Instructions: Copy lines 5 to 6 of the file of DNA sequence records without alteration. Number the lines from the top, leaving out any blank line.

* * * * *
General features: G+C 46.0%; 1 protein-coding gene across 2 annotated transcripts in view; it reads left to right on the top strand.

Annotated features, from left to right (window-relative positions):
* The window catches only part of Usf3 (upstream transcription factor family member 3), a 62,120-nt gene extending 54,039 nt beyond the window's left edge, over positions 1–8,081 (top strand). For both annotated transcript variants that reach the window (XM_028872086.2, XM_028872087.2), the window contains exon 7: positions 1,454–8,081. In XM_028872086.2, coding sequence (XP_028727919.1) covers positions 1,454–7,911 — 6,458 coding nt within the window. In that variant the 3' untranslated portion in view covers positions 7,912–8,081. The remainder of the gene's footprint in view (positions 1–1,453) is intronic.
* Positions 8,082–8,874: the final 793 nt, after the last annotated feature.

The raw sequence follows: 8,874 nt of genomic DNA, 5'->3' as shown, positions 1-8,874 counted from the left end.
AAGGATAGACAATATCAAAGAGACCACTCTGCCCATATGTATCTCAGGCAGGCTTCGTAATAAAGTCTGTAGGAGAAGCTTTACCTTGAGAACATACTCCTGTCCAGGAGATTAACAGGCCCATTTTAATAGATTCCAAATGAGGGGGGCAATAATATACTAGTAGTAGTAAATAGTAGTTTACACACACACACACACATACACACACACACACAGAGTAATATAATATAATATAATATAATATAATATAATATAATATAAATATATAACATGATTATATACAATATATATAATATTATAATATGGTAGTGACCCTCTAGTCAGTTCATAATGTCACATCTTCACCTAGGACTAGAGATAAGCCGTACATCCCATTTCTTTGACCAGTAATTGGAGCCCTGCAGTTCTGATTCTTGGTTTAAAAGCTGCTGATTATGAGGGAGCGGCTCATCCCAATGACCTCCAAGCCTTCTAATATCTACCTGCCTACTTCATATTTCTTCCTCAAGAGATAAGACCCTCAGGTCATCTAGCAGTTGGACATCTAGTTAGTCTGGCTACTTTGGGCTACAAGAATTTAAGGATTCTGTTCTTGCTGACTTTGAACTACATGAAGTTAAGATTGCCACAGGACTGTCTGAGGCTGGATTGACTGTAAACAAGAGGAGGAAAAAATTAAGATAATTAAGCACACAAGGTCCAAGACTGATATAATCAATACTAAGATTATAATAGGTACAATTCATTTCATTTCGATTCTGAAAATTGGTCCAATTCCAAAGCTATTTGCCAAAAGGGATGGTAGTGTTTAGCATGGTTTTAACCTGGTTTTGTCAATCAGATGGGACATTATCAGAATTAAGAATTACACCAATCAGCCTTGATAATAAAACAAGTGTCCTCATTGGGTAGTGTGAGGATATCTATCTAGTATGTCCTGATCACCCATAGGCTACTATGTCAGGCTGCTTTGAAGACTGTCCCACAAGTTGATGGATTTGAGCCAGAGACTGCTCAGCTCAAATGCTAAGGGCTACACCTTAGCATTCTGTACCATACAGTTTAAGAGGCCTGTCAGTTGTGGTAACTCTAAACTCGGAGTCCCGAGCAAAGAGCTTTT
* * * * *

The raw sequence follows: 8,874 nt of genomic DNA, 5'->3' as shown, positions 1-8,874 counted from the left end.
AAGGATAGACAATATCAAAGAGACCACTCTGCCCATATGTATCTCAGGCAGGCTTCGTAATAAAGTCTGTAGGAGAAGCTTTACCTTGAGAACATACTCCTGTCCAGGAGATTAACAGGCCCATTTTAATAGATTCCAAATGAGGGGGGCAATAATATACTAGTAGTAGTAAATAGTAGTTTACACACACACACACACATACACACACACACACAGAGTAATATAATATAATATAATATAATATAATATAATATAATATAAATATATAACATGATTATATACAATATATATAATATTATAATATGGTAGTGACCCTCTAGTCAGTTCATAATGTCACATCTTCACCTAGGACTAGAGATAAGCCGTACATCCCATTTCTTTGACCAGTAATTGGAGCCCTGCAGTTCTGATTCTTGGTTTAAAAGCTGCTGATTATGAGGGAGCGGCTCATCCCAATGACCTCCAAGCCTTCTAATATCTACCTGCCTACTTCATATTTCTTCCTCAAGAGATAAGACCCTCAGGTCATCTAGCAGTTGGACATCTAGTTAGTCTGGCTACTTTGGGCTACAAGAATTTAAGGATTCTGTTCTTGCTGACTTTGAACTACATGAAGTTAAGATTGCCACAGGACTGTCTGAGGCTGGATTGACTGTAAACAAGAGGAGGAAAAAATTAAGATAATTAAGCACACAAGGTCCAAGACTGATATAATCAATACTAAGATTATAATAGGTACAATTCATTTCATTTCGATTCTGAAAATTGGTCCAATTCCAAAGCTATTTGCCAAAAGGGATGGTAGTGTTTAGCATGGTTTTAACCTGGTTTTGTCAATCAGATGGGACATTATCAGAATTAAGAATTACACCAATCAGCCTTGATAATAAAACAAGTGTCCTCATTGGGTAGTGTGAGGATATCTATCTAGTATGTCCTGATCACCCATAGGCTACTATGTCAGGCTGCTTTGAAGACTGTCCCACAAGTTGATGGATTTGAGCCAGAGACTGCTCAGCTCAAATGCTAAGGGCTACACCTTAGCATTCTGTACCATACAGTTTAAGAGGCCTGTCAGTTGTGGTAACTCTAAACTCGGAGTCCCGAGCAAAGAGCTTTT